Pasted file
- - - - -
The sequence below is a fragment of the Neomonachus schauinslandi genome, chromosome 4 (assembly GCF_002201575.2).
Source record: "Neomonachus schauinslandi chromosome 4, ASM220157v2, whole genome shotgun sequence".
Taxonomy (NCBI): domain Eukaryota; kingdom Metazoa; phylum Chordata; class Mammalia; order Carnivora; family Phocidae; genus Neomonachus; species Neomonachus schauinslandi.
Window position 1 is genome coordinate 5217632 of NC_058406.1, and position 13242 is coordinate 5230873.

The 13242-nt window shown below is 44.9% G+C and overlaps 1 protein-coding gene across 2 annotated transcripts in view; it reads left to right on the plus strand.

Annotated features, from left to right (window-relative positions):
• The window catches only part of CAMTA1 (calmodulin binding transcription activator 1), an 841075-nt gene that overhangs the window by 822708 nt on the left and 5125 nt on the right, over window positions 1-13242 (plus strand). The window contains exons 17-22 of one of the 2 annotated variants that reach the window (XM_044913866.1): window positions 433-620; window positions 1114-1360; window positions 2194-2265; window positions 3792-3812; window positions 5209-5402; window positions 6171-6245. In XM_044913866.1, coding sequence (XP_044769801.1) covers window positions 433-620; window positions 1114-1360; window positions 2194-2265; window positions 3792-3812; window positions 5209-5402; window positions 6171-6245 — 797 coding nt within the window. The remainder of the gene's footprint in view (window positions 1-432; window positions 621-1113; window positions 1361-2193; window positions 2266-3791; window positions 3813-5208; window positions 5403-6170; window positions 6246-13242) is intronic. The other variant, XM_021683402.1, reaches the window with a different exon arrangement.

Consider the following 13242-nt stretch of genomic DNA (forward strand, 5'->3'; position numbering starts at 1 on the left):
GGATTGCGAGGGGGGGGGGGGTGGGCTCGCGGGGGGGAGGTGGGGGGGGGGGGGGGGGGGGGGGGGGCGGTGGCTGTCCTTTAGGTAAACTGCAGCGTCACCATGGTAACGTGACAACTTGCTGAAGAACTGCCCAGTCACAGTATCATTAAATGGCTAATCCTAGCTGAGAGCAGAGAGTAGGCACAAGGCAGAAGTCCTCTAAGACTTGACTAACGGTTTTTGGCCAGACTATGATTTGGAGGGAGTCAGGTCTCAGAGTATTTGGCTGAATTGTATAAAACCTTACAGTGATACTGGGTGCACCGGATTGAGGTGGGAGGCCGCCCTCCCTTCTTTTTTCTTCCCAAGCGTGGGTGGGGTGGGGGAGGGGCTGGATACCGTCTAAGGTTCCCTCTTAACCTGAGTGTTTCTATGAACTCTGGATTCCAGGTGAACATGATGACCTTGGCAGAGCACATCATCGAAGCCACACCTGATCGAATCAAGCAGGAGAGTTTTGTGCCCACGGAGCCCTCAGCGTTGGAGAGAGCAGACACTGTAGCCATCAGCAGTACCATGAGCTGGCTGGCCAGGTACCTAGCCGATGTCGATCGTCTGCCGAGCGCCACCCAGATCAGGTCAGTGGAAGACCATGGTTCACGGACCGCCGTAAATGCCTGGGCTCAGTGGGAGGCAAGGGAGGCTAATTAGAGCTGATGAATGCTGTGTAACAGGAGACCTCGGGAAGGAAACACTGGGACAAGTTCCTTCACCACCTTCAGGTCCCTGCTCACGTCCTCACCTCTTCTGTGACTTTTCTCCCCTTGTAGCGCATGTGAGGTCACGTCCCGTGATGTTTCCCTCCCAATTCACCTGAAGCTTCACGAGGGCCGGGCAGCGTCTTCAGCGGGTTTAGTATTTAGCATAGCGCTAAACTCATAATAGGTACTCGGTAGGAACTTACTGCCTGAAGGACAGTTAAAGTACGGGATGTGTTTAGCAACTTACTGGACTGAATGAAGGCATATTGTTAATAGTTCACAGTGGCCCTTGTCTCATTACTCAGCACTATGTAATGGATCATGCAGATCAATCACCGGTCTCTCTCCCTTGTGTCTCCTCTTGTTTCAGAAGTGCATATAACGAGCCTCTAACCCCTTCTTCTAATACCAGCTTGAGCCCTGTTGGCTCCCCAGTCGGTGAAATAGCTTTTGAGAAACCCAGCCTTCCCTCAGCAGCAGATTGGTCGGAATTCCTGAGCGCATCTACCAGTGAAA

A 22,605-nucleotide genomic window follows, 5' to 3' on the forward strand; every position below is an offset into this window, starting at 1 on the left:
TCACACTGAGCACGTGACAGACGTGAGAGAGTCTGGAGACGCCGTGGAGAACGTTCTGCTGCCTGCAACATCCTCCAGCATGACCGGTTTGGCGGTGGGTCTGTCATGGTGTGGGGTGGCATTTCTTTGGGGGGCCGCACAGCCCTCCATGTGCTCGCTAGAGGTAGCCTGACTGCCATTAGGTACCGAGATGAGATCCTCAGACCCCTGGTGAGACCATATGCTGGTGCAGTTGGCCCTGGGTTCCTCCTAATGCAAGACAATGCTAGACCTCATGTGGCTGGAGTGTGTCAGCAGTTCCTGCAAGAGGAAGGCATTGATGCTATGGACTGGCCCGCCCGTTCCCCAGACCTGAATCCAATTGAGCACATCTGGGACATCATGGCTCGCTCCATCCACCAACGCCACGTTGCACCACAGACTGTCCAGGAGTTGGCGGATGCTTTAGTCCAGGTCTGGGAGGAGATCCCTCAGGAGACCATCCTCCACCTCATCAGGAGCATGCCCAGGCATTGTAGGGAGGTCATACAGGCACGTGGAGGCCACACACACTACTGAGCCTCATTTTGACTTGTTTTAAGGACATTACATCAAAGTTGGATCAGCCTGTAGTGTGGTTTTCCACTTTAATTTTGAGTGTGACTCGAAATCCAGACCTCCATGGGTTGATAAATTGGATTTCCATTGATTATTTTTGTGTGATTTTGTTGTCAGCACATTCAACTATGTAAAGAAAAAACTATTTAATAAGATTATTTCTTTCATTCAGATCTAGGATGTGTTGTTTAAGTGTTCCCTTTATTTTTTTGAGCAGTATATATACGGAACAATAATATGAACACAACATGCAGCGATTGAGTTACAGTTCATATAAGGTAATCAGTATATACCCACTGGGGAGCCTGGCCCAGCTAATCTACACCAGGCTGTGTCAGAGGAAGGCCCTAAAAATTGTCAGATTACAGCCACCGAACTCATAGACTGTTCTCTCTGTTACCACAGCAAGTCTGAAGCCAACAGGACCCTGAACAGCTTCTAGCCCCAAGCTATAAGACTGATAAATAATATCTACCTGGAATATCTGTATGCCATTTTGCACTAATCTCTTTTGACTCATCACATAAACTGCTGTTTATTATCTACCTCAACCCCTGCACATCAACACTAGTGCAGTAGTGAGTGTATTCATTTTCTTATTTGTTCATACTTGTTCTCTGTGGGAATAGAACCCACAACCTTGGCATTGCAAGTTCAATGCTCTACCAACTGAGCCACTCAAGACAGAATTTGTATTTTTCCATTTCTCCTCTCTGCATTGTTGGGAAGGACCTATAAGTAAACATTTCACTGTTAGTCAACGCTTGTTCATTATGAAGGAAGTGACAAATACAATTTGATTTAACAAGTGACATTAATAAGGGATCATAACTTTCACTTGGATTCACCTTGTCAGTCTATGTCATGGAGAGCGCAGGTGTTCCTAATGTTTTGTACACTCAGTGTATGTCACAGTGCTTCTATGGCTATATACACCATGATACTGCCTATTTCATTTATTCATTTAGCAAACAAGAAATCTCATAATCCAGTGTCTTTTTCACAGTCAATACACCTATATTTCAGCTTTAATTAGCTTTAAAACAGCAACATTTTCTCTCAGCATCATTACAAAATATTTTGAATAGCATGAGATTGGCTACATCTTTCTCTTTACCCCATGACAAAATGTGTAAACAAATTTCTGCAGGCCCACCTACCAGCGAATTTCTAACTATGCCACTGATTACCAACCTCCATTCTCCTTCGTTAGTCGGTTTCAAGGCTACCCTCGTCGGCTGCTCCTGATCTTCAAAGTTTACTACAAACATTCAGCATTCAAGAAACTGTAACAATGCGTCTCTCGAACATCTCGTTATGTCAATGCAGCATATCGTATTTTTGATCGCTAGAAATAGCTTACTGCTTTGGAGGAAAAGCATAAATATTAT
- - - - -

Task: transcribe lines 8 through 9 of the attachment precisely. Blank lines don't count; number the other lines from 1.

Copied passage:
Consider the following 13242-nt stretch of genomic DNA (forward strand, 5'->3'; position numbering starts at 1 on the left):
GGATTGCGAGGGGGGGGGGGGTGGGCTCGCGGGGGGGAGGTGGGGGGGGGGGGGGGGGGGGGGGGGGCGGTGGCTGTCCTTTAGGTAAACTGCAGCGTCACCATGGTAACGTGACAACTTGCTGAAGAACTGCCCAGTCACAGTATCATTAAATGGCTAATCCTAGCTGAGAGCAGAGAGTAGGCACAAGGCAGAAGTCCTCTAAGACTTGACTAACGGTTTTTGGCCAGACTATGATTTGGAGGGAGTCAGGTCTCAGAGTATTTGGCTGAATTGTATAAAACCTTACAGTGATACTGGGTGCACCGGATTGAGGTGGGAGGCCGCCCTCCCTTCTTTTTTCTTCCCAAGCGTGGGTGGGGTGGGGGAGGGGCTGGATACCGTCTAAGGTTCCCTCTTAACCTGAGTGTTTCTATGAACTCTGGATTCCAGGTGAACATGATGACCTTGGCAGAGCACATCATCGAAGCCACACCTGATCGAATCAAGCAGGAGAGTTTTGTGCCCACGGAGCCCTCAGCGTTGGAGAGAGCAGACACTGTAGCCATCAGCAGTACCATGAGCTGGCTGGCCAGGTACCTAGCCGATGTCGATCGTCTGCCGAGCGCCACCCAGATCAGGTCAGTGGAAGACCATGGTTCACGGACCGCCGTAAATGCCTGGGCTCAGTGGGAGGCAAGGGAGGCTAATTAGAGCTGATGAATGCTGTGTAACAGGAGACCTCGGGAAGGAAACACTGGGACAAGTTCCTTCACCACCTTCAGGTCCCTGCTCACGTCCTCACCTCTTCTGTGACTTTTCTCCCCTTGTAGCGCATGTGAGGTCACGTCCCGTGATGTTTCCCTCCCAATTCACCTGAAGCTTCACGAGGGCCGGGCAGCGTCTTCAGCGGGTTTAGTATTTAGCATAGCGCTAAACTCATAATAGGTACTCGGTAGGAACTTACTGCCTGAAGGACAGTTAAAGTACGGGATGTGTTTAGCAACTTACTGGACTGAATGAAGGCATATTGTTAATAGTTCACAGTGGCCCTTGTCTCATTACTCAGCACTATGTAATGGATCATGCAGATCAATCACCGGTCTCTCTCCCTTGTGTCTCCTCTTGTTTCAGAAGTGCATATAACGAGCCTCTAACCCCTTCTTCTAATACCAGCTTGAGCCCTGTTGGCTCCCCAGTCGGTGAAATAGCTTTTGAGAAACCCAGCCTTCCCTCAGCAGCAGATTGGTCGGAATTCCTGAGCGCATCTACCAGTGAAA